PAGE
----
Another housing intervention?
September 25, 2011 - 1:05 am
A friend in the home building business boiled down the woes of his industry and the American economy in just 10 words. “Housing used to be an investment,” he told me a couple of weeks back. “Now it’s an expense.”
This goes a long way toward explaining why President Obama is so intent on intervening in the housing market. For decades, home ownership was the foundation of the American Dream, the primary path to wealth accumulation and a secure retirement. Today, especially in Las Vegas, your mortgage payment is no different from your cable TV and cellphone bills — just a heck of a lot bigger.
So Obama is preparing another housing initiative. He made a short reference to it in his jobs speech to Congress this month, saying he wants “responsible” underwater homeowners to be able to refinance their mortgages at today’s record-low rates because doing so “can put more than $2,000 a year in a family’s pocket and give a lift to an economy still burdened by the drop in housing prices.”
Economists agree that the five-year free fall in home values is the root of the Great Recession, and that our economy won’t fully recover until housing is healthy — values climb, equity returns and demand for new houses grows.
The problem seems tantalizingly simple: Help people stay in their homes and slow the tide of foreclosures that have kept values from bouncing back.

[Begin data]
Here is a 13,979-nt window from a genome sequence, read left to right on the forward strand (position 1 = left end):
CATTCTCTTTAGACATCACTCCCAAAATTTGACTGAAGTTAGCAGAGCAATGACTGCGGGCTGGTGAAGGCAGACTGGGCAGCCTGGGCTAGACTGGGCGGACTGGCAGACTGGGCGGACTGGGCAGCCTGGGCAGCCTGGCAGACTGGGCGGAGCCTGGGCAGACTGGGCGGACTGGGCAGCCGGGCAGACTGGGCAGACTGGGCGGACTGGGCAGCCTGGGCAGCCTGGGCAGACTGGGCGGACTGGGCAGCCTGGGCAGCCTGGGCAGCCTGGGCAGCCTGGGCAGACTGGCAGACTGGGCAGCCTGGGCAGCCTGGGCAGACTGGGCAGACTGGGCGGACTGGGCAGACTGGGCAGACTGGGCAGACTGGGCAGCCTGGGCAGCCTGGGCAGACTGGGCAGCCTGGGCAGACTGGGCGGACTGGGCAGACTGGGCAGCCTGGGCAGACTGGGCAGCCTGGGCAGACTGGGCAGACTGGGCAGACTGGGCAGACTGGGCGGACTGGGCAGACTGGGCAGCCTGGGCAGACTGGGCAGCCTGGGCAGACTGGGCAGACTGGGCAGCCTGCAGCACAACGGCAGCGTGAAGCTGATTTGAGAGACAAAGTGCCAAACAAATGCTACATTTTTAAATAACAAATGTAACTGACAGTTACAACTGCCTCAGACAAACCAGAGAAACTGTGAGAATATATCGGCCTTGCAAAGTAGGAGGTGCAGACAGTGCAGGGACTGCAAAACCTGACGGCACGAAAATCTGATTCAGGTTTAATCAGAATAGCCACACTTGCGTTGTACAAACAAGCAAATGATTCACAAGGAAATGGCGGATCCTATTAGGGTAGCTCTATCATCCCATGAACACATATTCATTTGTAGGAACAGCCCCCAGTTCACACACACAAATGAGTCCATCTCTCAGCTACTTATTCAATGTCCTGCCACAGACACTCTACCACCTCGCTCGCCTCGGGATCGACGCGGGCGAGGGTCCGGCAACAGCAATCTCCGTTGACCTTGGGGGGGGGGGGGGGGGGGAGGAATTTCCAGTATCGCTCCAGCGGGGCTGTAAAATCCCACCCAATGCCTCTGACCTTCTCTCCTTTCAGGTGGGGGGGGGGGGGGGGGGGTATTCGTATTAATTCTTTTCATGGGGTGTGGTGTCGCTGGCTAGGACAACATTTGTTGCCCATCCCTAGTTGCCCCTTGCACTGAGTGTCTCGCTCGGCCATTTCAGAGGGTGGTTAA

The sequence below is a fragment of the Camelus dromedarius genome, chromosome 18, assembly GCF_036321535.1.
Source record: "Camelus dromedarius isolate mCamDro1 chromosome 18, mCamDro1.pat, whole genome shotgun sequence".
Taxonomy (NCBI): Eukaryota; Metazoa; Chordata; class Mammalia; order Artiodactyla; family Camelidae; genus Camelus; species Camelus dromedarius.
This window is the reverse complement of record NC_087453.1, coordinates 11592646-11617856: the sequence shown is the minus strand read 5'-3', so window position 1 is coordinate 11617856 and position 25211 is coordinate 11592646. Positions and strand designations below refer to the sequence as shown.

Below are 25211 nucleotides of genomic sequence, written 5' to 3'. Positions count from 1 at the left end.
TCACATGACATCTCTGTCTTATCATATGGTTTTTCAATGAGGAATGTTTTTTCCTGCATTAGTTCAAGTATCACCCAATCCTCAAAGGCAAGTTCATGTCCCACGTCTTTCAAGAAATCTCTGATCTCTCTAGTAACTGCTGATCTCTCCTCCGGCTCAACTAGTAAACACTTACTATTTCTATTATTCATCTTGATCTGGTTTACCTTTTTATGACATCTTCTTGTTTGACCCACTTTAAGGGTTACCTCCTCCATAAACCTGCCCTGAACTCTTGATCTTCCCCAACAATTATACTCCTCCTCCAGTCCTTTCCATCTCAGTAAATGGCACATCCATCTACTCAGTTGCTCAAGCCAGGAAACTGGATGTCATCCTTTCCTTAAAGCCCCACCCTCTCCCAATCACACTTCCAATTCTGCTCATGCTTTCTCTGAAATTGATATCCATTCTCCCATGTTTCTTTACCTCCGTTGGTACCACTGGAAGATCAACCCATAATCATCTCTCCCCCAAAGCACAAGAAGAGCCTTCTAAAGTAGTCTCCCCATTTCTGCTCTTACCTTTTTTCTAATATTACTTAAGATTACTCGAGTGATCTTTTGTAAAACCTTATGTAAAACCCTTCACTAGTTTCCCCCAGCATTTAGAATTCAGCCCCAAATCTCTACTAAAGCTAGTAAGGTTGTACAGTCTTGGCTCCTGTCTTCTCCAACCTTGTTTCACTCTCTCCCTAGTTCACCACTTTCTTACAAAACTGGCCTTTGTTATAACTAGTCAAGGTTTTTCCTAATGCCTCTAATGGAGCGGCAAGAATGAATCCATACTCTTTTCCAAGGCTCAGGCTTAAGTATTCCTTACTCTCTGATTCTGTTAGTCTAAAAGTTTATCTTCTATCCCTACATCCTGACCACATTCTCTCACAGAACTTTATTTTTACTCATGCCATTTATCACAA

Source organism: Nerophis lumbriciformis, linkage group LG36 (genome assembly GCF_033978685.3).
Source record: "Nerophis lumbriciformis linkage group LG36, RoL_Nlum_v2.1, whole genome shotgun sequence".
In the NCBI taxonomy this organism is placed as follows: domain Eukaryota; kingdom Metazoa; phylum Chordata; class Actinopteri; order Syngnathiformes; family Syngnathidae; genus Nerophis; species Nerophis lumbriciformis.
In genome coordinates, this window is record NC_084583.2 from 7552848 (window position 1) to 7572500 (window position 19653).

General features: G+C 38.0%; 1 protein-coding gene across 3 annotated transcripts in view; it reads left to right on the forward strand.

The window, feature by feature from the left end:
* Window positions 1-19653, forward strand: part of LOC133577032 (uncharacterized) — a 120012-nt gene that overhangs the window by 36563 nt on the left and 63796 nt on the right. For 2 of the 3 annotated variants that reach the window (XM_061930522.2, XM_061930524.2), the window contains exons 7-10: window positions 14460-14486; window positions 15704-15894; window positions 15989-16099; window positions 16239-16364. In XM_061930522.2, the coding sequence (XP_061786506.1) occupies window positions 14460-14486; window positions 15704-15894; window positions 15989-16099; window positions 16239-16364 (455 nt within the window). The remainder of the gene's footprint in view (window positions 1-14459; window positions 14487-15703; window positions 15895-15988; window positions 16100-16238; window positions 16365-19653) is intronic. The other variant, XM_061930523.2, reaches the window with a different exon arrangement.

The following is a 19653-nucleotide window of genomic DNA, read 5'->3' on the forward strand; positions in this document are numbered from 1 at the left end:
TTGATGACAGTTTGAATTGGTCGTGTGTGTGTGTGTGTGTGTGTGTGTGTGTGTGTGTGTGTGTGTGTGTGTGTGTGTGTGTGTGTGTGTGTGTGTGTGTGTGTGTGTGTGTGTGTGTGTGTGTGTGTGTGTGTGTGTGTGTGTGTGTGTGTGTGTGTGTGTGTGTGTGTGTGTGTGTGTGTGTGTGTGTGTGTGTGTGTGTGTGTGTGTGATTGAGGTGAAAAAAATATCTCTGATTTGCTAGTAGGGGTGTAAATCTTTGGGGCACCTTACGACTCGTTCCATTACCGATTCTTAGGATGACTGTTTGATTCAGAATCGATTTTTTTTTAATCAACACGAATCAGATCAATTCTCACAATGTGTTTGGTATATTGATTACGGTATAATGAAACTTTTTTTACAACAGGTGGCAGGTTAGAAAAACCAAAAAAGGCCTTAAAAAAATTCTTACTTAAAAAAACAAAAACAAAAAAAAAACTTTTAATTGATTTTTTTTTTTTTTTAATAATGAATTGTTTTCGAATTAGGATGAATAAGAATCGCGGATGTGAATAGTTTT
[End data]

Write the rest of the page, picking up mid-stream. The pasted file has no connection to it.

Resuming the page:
The Obama administration is clinging to this conventional wisdom as it creates the guidelines for its latest foreclosure prevention campaign. But the problem is not that simple. And it never helps when the proposed remedy is as complicated as the problem itself.
The New York Times and other media have reported that this initiative, as yet lacking a clever name, could be a reinvention of the Home Affordable Refinance Program launched more than two years ago. The program has been a failure, especially in Nevada, because it limits the refinancing of federally backed mortgages to those worth 125 percent of a home’s value. In the Las Vegas Valley, where three out of four mortgages are upside-down, a lot of homeowners owe more than twice what their house is worth. HARP was supposed to help up to 5 million homeowners. To date, fewer than 1 million have been able to take advantage.
Allowing more underwater homeowners to refinance mortgages to lower rates would help in one of two ways. Either they’d have more spending money to put into the economy, or, preferably, they’d use that money to pay down their principal more quickly.
Richard Green, a USC real estate professor, said if someone has a 6 percent interest rate on a mortgage that’s 20 percent underwater, it will take 10 years to get back to even. But if that homeowner refinances to a 4.5 percent interest rate and applies the extra cash flow to principal, it will take less than five years to be back in the black, significantly reducing the chance that the homeowner might walk away from the home and default.
“The only way we get out from under as a country is if people have equity again,” Green told the Los Angeles Times this month.